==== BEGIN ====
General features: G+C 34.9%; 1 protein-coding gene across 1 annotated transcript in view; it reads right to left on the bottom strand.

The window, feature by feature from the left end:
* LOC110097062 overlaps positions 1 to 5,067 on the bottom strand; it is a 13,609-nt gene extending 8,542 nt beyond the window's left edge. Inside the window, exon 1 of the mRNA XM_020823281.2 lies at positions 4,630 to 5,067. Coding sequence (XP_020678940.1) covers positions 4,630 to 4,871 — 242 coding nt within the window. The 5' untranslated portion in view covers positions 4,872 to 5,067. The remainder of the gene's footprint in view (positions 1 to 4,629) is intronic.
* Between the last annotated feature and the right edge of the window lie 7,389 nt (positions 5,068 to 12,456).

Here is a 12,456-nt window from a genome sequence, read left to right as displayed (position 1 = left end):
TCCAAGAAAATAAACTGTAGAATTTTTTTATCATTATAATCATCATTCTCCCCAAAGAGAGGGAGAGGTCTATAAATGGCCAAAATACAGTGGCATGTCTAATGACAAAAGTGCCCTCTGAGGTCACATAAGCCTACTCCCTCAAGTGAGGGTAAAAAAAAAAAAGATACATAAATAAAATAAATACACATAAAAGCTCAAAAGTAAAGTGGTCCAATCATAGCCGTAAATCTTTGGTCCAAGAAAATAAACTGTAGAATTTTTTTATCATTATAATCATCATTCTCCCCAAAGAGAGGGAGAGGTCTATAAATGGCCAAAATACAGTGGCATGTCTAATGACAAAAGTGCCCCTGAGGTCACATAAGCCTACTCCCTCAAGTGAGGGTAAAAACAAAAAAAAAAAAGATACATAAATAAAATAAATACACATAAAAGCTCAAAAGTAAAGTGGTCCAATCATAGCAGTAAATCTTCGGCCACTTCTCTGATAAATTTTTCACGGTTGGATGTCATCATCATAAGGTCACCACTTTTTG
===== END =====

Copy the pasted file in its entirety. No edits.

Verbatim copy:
General features: G+C 34.9%; 1 protein-coding gene across 1 annotated transcript in view; it reads right to left on the bottom strand.

The window, feature by feature from the left end:
* LOC110097062 overlaps positions 1 to 5,067 on the bottom strand; it is a 13,609-nt gene extending 8,542 nt beyond the window's left edge. Inside the window, exon 1 of the mRNA XM_020823281.2 lies at positions 4,630 to 5,067. Coding sequence (XP_020678940.1) covers positions 4,630 to 4,871 — 242 coding nt within the window. The 5' untranslated portion in view covers positions 4,872 to 5,067. The remainder of the gene's footprint in view (positions 1 to 4,629) is intronic.
* Between the last annotated feature and the right edge of the window lie 7,389 nt (positions 5,068 to 12,456).

Here is a 12,456-nt window from a genome sequence, read left to right as displayed (position 1 = left end):
TCCAAGAAAATAAACTGTAGAATTTTTTTATCATTATAATCATCATTCTCCCCAAAGAGAGGGAGAGGTCTATAAATGGCCAAAATACAGTGGCATGTCTAATGACAAAAGTGCCCTCTGAGGTCACATAAGCCTACTCCCTCAAGTGAGGGTAAAAAAAAAAAAGATACATAAATAAAATAAATACACATAAAAGCTCAAAAGTAAAGTGGTCCAATCATAGCCGTAAATCTTTGGTCCAAGAAAATAAACTGTAGAATTTTTTTATCATTATAATCATCATTCTCCCCAAAGAGAGGGAGAGGTCTATAAATGGCCAAAATACAGTGGCATGTCTAATGACAAAAGTGCCCCTGAGGTCACATAAGCCTACTCCCTCAAGTGAGGGTAAAAACAAAAAAAAAAAAGATACATAAATAAAATAAATACACATAAAAGCTCAAAAGTAAAGTGGTCCAATCATAGCAGTAAATCTTCGGCCACTTCTCTGATAAATTTTTCACGGTTGGATGTCATCATCATAAGGTCACCACTTTTTG